Everything you need to know about caches


Everything you need to know about cache file


Cache memory

Cache memory refers to a fast storage buffer in the central processing unit (CPU) of a computer, allowing the computer to store data temporarily, making information retrieval faster and more efficient. By storing often-used data in a special memory chip rather than accessing the memory of the computer for the same information each time, cache memory helps maximize the efficiency of the CPU.

What is Cache? 

These days most of the browsers including Google Chrome, Mozilla Firefox and Internet Explorer temporarily store files on your computer when you visit websites. The browsers store a range of files including HTML files, CSS style sheets, JavaScript scripts and much more. So basically, a cache is a software component in these web browsers that stores data so future requests for that data can be served faster. The data stored in a cache might be the result of an earlier computation, or the duplicate of data stored elsewhere. To put it in more simple terms, cache is like a block of memory for temporary storage of data likely to be used again.

Uses of Cache? 

The cache file which is stored in your system will help you in loading the website faster as you’ve visited before. However, certain content can be taken directly from the system itself, instead of pulling it from the server hosting the website. Cache might come handy when you go through a slow Internet connection.

Browser Cache

You might have noticed that when you click the back button in your browser it takes less time to load the page than the time that it took during the first load; this is the browser cache in play. Browser cache is the most common location for caching and browsers usually reserve some space for it.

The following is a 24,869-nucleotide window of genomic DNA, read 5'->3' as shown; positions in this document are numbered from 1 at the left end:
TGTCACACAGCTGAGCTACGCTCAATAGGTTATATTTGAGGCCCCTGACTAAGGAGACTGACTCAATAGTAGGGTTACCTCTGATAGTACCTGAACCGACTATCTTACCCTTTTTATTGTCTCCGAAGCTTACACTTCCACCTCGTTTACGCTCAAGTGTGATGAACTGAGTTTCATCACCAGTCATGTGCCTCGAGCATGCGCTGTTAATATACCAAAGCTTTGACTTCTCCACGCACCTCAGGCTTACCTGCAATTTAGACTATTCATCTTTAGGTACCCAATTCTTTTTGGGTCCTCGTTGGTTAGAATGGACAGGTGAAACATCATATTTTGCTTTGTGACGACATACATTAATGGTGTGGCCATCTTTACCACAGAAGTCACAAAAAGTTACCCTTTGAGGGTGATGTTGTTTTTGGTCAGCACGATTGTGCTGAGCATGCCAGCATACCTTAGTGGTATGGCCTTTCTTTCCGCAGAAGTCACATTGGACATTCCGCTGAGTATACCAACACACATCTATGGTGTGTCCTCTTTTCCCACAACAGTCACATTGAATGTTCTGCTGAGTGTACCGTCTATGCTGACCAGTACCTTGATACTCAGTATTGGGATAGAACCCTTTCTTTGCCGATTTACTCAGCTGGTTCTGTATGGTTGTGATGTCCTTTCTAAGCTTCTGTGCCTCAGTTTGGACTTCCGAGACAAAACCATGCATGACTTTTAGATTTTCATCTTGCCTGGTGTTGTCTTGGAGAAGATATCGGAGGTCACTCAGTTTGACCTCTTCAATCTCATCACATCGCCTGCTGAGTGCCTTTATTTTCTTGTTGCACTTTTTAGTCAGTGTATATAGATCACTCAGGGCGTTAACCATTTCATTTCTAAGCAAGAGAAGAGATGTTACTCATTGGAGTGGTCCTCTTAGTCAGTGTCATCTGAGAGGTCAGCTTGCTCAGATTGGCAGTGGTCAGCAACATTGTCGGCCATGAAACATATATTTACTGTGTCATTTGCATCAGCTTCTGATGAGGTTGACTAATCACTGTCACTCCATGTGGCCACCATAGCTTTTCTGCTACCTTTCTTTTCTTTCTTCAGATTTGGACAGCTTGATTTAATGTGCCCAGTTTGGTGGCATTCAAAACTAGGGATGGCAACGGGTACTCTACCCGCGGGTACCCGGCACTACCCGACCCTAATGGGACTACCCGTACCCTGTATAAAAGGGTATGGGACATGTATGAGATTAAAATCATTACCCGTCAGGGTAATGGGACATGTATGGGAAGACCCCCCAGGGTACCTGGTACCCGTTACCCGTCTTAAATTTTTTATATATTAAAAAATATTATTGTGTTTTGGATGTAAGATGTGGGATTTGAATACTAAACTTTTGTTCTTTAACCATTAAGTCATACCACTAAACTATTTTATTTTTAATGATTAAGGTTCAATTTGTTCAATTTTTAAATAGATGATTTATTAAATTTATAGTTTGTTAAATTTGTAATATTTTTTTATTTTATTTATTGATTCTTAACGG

Proxy Cache

Unlike browser cache which serves a single user, proxy caches may serve hundreds of different users accessing the same content. They are usually implemented on a broader level by ISPs or any other independent entities for example.

Reverse Proxy Cache

Reverse proxy cache or surrogate cache is implemented close to the origin servers in order to reduce the load on server. Unlike proxy caches which are implemented by ISPs etc to reduce the bandwidth usage in a network, surrogates or reverse proxy caches are implemented near to the origin servers by the server administrators to reduce the load on server.
Although you can control the reverse proxy caches (since it is implemented by you on your server) you can not avoid or control browser and proxy caches. And if your website is not configured to use these caches properly, it will still be cached using whatever the defaults are set on these caches.

Clearing Cache One of the problems that cache causes is, it takes up a considerate amount of space on your system’s memory. This might be waste of resource sometimes. However, you can always clear the cache memory in order to free up some space.

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